Juventus was the first of the major football clubs in Torino (Turin), but the threat of moving the Old Lady away from the city, led to an acrimonious split in 1906, led by Alfredo Dick, which resulted in the foundation of rivals, Torino. It would lead to contentious debates about the greatest team the city had spawned, but there really should not be an argument. Only one Turin club earned the moniker il Grande (the great) and it wasn’t Juventus.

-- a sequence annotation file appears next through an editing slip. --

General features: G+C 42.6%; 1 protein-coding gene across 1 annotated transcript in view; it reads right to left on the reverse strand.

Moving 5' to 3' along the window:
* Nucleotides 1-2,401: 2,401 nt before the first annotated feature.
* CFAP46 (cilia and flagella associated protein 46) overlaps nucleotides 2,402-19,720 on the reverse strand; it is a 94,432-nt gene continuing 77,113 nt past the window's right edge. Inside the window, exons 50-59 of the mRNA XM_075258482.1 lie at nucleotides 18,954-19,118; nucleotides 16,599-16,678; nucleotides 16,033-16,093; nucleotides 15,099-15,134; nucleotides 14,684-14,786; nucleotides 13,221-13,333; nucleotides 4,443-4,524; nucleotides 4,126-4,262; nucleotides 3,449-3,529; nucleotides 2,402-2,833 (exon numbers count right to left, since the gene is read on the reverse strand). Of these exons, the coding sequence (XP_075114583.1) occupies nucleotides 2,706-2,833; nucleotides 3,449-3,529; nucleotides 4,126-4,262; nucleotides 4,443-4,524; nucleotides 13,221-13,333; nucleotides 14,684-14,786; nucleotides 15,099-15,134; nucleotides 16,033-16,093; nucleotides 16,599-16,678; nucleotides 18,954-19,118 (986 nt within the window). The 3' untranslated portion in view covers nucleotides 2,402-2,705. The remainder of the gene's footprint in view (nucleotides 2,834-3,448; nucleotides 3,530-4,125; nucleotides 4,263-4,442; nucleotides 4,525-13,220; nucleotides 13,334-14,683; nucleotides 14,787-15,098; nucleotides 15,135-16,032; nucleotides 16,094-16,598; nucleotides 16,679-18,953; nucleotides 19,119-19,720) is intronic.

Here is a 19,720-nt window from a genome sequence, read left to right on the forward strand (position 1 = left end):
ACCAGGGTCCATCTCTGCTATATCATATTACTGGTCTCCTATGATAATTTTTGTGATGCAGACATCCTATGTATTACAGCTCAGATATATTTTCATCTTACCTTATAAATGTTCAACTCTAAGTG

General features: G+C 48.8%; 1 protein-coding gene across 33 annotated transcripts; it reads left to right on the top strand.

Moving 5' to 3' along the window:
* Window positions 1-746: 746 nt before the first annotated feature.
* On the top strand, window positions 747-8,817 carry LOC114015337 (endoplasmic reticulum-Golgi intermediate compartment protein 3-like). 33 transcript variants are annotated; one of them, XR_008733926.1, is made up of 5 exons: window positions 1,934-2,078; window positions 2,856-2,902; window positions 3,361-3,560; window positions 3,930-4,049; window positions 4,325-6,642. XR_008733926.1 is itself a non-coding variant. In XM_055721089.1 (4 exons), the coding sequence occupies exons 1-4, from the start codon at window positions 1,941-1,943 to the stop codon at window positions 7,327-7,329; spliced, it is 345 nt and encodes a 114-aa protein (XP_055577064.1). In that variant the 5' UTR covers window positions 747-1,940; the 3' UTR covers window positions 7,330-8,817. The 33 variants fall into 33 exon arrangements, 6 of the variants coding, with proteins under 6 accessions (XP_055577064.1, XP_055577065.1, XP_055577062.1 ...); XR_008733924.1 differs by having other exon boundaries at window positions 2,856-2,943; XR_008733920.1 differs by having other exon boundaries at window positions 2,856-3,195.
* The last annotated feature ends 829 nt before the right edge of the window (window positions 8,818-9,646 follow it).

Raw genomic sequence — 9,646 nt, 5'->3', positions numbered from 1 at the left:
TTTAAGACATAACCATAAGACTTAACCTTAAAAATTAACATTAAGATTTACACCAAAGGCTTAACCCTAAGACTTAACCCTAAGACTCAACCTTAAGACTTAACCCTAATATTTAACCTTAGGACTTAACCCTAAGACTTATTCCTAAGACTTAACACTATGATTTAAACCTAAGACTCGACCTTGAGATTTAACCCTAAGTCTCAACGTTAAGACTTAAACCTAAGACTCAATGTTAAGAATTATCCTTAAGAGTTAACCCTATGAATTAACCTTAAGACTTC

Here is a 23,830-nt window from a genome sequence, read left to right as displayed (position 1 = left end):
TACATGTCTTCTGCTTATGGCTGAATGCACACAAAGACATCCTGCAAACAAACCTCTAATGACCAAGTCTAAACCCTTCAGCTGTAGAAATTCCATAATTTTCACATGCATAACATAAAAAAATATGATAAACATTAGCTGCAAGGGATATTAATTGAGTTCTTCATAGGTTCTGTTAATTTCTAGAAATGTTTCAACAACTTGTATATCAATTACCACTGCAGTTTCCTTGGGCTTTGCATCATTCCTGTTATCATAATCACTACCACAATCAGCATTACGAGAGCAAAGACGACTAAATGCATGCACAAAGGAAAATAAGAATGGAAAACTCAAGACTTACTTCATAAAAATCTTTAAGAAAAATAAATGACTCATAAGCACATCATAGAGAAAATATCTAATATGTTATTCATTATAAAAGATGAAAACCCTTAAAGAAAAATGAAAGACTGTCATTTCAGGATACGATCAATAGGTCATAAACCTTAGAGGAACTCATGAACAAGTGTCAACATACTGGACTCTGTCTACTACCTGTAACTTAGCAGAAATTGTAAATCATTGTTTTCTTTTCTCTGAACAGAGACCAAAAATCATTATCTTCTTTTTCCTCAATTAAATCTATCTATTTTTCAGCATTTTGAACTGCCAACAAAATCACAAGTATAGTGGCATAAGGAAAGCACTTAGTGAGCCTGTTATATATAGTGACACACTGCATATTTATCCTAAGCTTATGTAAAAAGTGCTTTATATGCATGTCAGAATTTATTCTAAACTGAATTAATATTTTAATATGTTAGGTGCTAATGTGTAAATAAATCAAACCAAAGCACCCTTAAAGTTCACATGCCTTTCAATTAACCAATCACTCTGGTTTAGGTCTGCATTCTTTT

Spain’s coach Luis Aragonés has just announced his squad for the European Championship in Austria and Switzerland. Fifteen months ago Spain’s progress was anything but assured. Aragonés arrived at Old Trafford - a man under great pressure. It is to his credit that his team still came to play football. The then England manager Steve McClaren gave a début to Manchester United’s on-loan goalkeeper Ben Foster. He impressed, but injury and lack of opportunity blighted his progress. In the absence of Wayne Rooney England’s line was led by Peter Crouch. England started well, almost getting a dream start but Michael Carrick's early effort failed to beat Spain's captain Iker Casillas. Shaun Wright-Phillips - one of the main victims of the racist abuse in the Santiago Bernabéu when the two sides last met - was ineffective, especially in terms of the delivery of his crosses. No England player excelled on that February night in Manchester.